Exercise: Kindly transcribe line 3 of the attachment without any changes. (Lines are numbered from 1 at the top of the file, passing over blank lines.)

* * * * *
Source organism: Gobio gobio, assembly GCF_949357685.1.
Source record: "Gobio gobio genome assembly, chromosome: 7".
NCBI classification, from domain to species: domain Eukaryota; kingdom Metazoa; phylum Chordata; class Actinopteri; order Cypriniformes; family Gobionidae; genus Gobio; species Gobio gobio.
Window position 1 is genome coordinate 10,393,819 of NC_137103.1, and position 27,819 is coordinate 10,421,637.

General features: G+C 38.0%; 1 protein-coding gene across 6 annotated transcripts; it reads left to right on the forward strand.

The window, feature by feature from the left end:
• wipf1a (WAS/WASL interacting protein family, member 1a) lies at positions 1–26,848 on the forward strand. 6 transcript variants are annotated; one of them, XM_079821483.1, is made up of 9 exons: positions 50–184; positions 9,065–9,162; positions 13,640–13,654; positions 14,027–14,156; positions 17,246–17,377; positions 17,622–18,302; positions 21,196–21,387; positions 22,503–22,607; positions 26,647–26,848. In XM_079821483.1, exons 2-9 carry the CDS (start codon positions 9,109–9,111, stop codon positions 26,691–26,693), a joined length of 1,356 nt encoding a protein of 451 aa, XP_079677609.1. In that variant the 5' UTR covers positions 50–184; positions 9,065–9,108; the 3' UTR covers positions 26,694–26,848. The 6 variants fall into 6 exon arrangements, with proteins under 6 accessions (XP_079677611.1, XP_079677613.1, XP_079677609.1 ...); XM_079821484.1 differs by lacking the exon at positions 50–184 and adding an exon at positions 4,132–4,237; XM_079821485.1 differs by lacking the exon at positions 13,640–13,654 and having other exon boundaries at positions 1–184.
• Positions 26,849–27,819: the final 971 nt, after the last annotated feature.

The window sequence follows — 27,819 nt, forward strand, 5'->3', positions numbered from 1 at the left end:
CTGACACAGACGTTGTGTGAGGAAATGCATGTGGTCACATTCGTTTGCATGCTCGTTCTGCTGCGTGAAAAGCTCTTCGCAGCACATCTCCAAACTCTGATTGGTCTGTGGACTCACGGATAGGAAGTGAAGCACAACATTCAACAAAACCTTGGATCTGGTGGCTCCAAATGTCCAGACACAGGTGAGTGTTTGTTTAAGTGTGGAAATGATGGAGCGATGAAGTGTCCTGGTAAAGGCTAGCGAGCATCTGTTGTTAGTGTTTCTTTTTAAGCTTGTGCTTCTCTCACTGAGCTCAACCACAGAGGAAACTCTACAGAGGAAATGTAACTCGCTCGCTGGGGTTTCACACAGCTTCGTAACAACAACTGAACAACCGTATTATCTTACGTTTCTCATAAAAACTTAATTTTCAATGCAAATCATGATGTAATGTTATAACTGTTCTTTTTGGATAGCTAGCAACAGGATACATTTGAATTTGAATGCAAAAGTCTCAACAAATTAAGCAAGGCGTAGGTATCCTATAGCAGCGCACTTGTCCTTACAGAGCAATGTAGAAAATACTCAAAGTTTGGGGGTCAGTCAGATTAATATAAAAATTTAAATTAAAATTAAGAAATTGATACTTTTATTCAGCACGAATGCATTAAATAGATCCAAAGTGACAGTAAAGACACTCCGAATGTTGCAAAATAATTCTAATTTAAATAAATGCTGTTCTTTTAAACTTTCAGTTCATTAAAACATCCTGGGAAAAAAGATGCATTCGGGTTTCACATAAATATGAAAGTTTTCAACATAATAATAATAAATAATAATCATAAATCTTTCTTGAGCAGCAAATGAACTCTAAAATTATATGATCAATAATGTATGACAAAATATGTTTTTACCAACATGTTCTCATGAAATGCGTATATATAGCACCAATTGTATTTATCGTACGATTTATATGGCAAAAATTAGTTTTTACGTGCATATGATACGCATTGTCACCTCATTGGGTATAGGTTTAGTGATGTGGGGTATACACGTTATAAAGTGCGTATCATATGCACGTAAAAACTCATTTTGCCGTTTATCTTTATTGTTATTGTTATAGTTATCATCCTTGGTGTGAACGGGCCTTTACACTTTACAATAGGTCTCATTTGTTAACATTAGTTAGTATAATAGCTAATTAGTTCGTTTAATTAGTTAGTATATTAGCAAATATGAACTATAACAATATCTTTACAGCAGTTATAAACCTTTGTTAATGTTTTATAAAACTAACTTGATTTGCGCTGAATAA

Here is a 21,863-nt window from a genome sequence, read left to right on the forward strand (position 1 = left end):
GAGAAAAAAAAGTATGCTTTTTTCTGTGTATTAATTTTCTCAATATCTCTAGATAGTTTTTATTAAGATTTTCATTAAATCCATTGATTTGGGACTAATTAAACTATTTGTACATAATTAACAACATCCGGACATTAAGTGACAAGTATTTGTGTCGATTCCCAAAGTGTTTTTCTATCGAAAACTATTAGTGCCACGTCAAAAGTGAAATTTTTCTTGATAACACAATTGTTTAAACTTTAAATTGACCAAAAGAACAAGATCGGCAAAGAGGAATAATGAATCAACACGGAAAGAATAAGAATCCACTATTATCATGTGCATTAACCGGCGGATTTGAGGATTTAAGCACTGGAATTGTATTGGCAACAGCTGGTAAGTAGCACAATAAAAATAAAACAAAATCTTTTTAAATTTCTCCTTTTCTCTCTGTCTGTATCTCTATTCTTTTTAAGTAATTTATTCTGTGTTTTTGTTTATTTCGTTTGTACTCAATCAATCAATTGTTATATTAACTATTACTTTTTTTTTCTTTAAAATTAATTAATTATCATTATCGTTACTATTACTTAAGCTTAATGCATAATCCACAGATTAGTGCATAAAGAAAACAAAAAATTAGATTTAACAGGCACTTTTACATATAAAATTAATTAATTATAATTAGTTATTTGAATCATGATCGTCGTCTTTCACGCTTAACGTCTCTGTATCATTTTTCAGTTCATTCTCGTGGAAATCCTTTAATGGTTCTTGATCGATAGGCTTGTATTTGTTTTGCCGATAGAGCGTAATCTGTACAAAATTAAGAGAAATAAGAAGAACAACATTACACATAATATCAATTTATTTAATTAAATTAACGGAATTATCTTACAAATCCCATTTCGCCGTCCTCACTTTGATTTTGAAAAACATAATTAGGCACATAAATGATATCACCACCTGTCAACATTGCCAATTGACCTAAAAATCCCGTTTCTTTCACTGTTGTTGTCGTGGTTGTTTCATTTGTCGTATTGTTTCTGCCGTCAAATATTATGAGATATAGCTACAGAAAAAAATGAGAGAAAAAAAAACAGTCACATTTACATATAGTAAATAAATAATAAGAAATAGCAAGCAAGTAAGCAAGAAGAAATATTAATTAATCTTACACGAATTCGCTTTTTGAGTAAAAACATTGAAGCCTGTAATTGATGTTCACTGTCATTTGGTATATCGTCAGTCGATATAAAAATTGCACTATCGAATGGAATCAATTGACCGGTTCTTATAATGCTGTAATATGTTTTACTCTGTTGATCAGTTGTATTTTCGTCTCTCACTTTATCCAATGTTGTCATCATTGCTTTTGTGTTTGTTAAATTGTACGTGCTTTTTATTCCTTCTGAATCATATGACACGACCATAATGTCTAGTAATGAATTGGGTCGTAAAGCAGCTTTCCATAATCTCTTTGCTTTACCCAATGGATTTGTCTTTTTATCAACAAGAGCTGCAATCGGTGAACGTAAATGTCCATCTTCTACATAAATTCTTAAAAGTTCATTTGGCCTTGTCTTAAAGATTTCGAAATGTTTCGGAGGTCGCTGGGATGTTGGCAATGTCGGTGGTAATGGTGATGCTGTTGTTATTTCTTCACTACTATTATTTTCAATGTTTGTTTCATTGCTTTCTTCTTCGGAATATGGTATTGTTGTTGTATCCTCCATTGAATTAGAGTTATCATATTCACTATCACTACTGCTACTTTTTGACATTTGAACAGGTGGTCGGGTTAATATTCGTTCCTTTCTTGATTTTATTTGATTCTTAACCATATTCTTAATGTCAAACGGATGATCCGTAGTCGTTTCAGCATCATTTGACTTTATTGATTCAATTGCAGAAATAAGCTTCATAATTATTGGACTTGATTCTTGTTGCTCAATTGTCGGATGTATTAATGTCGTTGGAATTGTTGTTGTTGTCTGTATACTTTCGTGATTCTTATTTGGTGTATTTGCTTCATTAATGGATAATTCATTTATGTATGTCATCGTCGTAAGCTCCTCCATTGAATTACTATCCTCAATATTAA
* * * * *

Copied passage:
NCBI classification, from domain to species: domain Eukaryota; kingdom Metazoa; phylum Chordata; class Actinopteri; order Cypriniformes; family Gobionidae; genus Gobio; species Gobio gobio.